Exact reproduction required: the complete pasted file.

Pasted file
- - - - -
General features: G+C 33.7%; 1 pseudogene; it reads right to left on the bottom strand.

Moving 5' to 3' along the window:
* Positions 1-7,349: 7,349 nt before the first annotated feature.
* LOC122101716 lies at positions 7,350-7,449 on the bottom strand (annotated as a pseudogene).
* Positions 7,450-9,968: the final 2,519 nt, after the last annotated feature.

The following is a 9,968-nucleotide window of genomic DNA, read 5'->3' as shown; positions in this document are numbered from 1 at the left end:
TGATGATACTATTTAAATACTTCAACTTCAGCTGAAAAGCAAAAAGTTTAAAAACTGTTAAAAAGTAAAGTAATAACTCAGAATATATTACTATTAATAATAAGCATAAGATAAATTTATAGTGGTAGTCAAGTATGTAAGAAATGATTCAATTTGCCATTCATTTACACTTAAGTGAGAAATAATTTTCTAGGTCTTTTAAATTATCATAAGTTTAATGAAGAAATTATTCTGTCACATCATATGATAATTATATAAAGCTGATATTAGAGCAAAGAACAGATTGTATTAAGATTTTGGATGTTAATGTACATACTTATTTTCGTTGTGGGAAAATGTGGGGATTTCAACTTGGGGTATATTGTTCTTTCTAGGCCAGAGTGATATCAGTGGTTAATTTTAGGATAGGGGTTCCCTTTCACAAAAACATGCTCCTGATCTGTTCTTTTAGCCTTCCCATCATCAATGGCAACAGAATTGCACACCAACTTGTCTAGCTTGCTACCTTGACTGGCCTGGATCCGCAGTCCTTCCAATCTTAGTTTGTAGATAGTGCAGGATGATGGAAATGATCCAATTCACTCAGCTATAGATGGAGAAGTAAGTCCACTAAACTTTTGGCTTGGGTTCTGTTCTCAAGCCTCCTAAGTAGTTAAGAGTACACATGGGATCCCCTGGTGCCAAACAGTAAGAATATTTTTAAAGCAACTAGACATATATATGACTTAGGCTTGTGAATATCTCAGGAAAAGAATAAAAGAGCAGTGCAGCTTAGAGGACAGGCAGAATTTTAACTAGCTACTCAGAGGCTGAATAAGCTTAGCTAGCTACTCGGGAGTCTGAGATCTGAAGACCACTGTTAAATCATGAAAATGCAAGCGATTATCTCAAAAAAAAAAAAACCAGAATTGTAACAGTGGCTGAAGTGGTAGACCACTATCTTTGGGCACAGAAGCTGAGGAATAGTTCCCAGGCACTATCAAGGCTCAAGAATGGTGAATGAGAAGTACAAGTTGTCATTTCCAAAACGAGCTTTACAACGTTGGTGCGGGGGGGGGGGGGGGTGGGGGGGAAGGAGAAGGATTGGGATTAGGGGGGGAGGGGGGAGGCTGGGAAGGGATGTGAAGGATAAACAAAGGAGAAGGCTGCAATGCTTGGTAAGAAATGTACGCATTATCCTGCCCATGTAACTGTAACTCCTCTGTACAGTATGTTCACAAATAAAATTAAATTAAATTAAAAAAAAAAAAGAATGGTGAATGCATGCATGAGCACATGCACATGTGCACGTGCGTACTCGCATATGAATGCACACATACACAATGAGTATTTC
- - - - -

General features: G+C 33.7%; 1 pseudogene; it reads right to left on the bottom strand.

Moving 5' to 3' along the window:
* Positions 1-7,349: 7,349 nt before the first annotated feature.
* LOC122101716 lies at positions 7,350-7,449 on the bottom strand (annotated as a pseudogene).
* Positions 7,450-9,968: the final 2,519 nt, after the last annotated feature.

The following is a 9,968-nucleotide window of genomic DNA, read 5'->3' as shown; positions in this document are numbered from 1 at the left end:
TGATGATACTATTTAAATACTTCAACTTCAGCTGAAAAGCAAAAAGTTTAAAAACTGTTAAAAAGTAAAGTAATAACTCAGAATATATTACTATTAATAATAAGCATAAGATAAATTTATAGTGGTAGTCAAGTATGTAAGAAATGATTCAATTTGCCATTCATTTACACTTAAGTGAGAAATAATTTTCTAGGTCTTTTAAATTATCATAAGTTTAATGAAGAAATTATTCTGTCACATCATATGATAATTATATAAAGCTGATATTAGAGCAAAGAACAGATTGTATTAAGATTTTGGATGTTAATGTACATACTTATTTTCGTTGTGGGAAAATGTGGGGATTTCAACTTGGGGTATATTGTTCTTTCTAGGCCAGAGTGATATCAGTGGTTAATTTTAGGATAGGGGTTCCCTTTCACAAAAACATGCTCCTGATCTGTTCTTTTAGCCTTCCCATCATCAATGGCAACAGAATTGCACACCAACTTGTCTAGCTTGCTACCTTGACTGGCCTGGATCCGCAGTCCTTCCAATCTTAGTTTGTAGATAGTGCAGGATGATGGAAATGATCCAATTCACTCAGCTATAGATGGAGAAGTAAGTCCACTAAACTTTTGGCTTGGGTTCTGTTCTCAAGCCTCCTAAGTAGTTAAGAGTACACATGGGATCCCCTGGTGCCAAACAGTAAGAATATTTTTAAAGCAACTAGACATATATATGACTTAGGCTTGTGAATATCTCAGGAAAAGAATAAAAGAGCAGTGCAGCTTAGAGGACAGGCAGAATTTTAACTAGCTACTCAGAGGCTGAATAAGCTTAGCTAGCTACTCGGGAGTCTGAGATCTGAAGACCACTGTTAAATCATGAAAATGCAAGCGATTATCTCAAAAAAAAAAAAACCAGAATTGTAACAGTGGCTGAAGTGGTAGACCACTATCTTTGGGCACAGAAGCTGAGGAATAGTTCCCAGGCACTATCAAGGCTCAAGAATGGTGAATGAGAAGTACAAGTTGTCATTTCCAAAACGAGCTTTACAACGTTGGTGCGGGGGGGGGGGGGGGTGGGGGGGAAGGAGAAGGATTGGGATTAGGGGGGGAGGGGGGAGGCTGGGAAGGGATGTGAAGGATAAACAAAGGAGAAGGCTGCAATGCTTGGTAAGAAATGTACGCATTATCCTGCCCATGTAACTGTAACTCCTCTGTACAGTATGTTCACAAATAAAATTAAATTAAATTAAAAAAAAAAAAGAATGGTGAATGCATGCATGAGCACATGCACATGTGCACGTGCGTACTCGCATATGAATGCACACATACACAATGAGTATTTC